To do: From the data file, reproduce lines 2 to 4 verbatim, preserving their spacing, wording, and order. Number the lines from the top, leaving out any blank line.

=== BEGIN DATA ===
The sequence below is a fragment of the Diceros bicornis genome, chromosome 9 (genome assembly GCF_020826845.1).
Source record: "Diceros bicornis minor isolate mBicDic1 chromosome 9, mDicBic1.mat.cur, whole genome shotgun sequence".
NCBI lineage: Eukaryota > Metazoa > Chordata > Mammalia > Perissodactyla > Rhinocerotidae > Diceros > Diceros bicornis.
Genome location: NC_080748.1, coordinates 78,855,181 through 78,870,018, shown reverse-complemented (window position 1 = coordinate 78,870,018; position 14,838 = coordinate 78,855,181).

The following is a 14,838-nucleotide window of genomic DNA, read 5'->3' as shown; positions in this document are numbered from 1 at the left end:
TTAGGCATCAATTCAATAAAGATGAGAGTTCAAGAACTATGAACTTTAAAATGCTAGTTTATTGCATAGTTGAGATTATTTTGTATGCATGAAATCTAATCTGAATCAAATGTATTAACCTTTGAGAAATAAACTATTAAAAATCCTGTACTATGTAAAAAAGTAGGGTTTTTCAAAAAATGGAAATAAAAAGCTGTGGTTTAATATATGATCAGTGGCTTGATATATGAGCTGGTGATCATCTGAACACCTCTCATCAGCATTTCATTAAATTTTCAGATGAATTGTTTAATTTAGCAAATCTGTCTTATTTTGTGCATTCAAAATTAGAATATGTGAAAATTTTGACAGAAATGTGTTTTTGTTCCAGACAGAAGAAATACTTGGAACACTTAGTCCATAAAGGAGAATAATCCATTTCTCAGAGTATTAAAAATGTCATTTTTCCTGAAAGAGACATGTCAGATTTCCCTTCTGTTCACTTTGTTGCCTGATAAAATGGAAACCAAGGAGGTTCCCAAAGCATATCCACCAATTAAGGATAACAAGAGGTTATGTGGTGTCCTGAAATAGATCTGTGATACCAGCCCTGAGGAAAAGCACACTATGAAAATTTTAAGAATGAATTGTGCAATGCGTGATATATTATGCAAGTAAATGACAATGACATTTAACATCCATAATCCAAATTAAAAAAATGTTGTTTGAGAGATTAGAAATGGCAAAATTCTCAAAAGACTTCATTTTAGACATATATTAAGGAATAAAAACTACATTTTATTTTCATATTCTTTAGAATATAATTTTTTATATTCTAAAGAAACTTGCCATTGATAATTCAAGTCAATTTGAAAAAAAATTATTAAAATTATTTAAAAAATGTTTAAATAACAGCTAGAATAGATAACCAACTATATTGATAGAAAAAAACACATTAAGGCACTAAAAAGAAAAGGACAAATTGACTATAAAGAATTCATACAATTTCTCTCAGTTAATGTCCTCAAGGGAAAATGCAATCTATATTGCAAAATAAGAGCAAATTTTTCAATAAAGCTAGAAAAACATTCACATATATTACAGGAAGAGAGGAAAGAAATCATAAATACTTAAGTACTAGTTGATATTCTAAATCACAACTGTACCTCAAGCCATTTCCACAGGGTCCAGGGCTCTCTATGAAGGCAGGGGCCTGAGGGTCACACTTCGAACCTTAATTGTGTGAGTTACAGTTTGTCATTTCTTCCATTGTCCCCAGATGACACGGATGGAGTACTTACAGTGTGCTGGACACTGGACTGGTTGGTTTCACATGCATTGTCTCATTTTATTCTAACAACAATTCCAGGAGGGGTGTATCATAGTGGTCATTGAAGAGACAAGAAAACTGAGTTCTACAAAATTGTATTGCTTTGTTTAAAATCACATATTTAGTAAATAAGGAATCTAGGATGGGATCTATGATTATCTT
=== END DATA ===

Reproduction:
Source record: "Diceros bicornis minor isolate mBicDic1 chromosome 9, mDicBic1.mat.cur, whole genome shotgun sequence".
NCBI lineage: Eukaryota > Metazoa > Chordata > Mammalia > Perissodactyla > Rhinocerotidae > Diceros > Diceros bicornis.
Genome location: NC_080748.1, coordinates 78,855,181 through 78,870,018, shown reverse-complemented (window position 1 = coordinate 78,870,018; position 14,838 = coordinate 78,855,181).